The procedure of Example D13 was followed except that the PIBSA (150 g) had a Mn of 771 and a Sap. No. of 112, the amount of S2 Cl2 was 20.3 g and the amount of pentaerythritol was 20.6 g (0.15 mole). The reaction product was dissolved in an equal weight of Solvent 150N mineral oil and analyzed for 0.61 wt. % sulfur.
The procedure of Example D13 was followed except that 20 g of S2 Cl2 and 20.6 g (0.15 mole) of pentaerythritol were used and one-half, i.e. about 80 g of S150N mineral oil, was added prior to the addition of pentaerythritol and the balance, i.e. 80 g, of S150N mineral oil was added after esterification. The filtered reaction product analyzed for 0.78 wt. % sulfur.
26.5 g of the dithio-bis-(polyisobutenylsuccinic anhydride) product prepared in Example B5 was mixed with 2.9 g (ca 0.022 moles) of pentaerythritol and heated to 200°-220° C. for 3 hours with stirring and nitrogen sparging. At the end of the third hour, an equal weight of Solvent 150 neutral oil was added to the residue to provide a 50 wt % a.i. solution. The reaction mixture was filtered through a cake of Celite. The resulting product solution disclosed an infrared spectrum with broad hydroxyl and carbonyl absorption bands consistent with the bis-(pentaerythritol ester) of dithio-bis-(polybutenylsuccinic acid).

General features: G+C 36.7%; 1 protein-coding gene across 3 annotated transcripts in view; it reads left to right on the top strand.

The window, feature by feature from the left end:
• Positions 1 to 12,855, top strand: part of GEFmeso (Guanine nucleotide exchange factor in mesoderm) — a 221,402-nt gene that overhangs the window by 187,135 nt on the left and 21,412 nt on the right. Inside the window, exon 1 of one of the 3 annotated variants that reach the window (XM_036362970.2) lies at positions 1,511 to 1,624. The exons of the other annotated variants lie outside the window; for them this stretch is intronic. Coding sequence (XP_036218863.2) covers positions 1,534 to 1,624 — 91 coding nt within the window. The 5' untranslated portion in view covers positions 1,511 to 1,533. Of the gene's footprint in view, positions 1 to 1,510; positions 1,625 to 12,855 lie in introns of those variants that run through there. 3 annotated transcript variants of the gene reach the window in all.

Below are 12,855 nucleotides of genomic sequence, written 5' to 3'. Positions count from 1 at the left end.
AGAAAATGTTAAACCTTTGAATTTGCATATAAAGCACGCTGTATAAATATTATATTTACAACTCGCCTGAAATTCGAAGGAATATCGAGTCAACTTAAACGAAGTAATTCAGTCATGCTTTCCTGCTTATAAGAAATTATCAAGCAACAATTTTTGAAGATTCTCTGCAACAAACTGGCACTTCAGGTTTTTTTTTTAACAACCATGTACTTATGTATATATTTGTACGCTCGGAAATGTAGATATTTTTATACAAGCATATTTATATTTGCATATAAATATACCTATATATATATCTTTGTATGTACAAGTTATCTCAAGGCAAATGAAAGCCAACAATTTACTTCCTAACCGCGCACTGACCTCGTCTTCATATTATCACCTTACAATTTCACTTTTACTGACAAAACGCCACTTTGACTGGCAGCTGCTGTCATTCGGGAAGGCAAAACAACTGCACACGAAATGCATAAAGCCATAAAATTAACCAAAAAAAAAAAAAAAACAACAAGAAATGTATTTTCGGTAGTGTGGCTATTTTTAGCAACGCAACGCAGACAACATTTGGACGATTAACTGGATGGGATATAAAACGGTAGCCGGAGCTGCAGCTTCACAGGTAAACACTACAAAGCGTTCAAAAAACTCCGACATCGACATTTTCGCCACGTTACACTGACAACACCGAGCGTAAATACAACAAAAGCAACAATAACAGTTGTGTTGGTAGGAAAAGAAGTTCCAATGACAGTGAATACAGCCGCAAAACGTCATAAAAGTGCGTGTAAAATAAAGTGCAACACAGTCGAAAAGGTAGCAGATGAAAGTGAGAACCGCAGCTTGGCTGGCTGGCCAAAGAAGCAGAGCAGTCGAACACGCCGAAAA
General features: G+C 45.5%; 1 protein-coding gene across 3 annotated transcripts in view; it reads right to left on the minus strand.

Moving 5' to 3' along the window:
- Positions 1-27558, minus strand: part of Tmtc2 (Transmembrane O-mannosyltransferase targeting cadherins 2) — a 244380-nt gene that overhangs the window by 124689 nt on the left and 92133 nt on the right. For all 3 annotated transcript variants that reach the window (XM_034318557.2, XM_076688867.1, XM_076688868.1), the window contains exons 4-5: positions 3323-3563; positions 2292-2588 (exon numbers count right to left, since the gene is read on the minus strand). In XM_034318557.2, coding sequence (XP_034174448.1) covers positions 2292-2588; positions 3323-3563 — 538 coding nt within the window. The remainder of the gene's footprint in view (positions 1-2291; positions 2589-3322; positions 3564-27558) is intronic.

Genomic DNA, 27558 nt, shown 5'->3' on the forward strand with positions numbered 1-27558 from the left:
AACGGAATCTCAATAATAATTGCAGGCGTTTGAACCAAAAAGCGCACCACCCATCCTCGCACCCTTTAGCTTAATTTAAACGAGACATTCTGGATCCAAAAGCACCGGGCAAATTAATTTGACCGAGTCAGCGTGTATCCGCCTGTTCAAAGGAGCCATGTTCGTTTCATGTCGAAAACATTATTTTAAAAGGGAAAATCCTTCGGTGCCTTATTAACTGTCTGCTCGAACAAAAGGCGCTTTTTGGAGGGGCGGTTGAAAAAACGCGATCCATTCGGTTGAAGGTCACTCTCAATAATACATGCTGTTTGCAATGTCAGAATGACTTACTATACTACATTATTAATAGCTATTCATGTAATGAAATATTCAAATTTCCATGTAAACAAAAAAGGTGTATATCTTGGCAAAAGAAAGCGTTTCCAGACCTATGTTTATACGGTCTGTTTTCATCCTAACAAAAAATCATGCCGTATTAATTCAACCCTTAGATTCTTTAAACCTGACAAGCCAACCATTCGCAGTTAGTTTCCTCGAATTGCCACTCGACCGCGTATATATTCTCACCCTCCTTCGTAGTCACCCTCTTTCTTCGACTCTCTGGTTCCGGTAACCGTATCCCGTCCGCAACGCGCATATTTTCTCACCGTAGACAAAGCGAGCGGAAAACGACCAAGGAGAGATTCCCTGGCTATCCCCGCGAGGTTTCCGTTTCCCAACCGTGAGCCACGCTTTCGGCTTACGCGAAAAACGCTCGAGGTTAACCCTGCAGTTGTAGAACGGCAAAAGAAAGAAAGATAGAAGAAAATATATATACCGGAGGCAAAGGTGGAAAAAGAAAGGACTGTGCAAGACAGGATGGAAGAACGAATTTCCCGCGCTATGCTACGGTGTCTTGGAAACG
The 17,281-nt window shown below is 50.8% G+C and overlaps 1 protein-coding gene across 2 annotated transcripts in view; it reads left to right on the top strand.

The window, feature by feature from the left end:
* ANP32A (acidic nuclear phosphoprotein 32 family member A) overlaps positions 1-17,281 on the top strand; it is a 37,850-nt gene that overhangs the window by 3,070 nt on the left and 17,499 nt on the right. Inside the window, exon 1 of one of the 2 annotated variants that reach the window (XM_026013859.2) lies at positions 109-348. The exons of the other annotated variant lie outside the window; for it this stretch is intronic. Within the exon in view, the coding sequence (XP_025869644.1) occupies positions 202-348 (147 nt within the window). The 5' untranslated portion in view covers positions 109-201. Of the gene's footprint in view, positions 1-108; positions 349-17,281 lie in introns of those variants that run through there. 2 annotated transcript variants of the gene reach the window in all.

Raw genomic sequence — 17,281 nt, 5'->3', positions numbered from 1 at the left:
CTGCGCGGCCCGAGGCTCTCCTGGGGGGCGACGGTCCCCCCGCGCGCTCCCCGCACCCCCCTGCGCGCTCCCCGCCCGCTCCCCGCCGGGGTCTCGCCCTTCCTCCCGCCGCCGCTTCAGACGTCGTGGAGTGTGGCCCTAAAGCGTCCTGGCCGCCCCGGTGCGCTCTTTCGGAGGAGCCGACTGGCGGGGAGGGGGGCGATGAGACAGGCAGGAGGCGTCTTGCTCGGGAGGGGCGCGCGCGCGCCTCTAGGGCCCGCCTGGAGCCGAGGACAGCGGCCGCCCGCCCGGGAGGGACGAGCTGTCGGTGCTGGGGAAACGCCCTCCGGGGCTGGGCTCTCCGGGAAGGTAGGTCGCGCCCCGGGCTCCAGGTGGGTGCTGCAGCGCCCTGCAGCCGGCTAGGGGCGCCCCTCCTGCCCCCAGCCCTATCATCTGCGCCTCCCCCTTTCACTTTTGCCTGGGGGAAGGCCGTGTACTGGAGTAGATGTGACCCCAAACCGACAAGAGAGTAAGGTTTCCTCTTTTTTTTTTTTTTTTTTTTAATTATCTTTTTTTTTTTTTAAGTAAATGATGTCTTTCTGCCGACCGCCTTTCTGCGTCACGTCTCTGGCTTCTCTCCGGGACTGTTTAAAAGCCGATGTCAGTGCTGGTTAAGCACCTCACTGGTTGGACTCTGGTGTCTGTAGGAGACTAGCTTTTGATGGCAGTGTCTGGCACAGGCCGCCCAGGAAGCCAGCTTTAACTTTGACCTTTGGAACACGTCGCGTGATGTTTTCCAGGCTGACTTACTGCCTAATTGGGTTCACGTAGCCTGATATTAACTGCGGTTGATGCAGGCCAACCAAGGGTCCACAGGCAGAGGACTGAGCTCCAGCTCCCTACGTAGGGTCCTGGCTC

About 312 g (ca 0.28 mole) of PIBSA having a Mm of 1044 and a Saponification Number of 103 was charged into a reaction flask and dissolved in 300 ml of methylene chloride while stirring under a nitrogen at 25° C. Thereafter 18.9 g (ca 0.14 mole) of S2 Cl2 were added dropwise for a period of one half hour. The stirred reaction mixture was allowed to stand at room temperature for about 20 hours.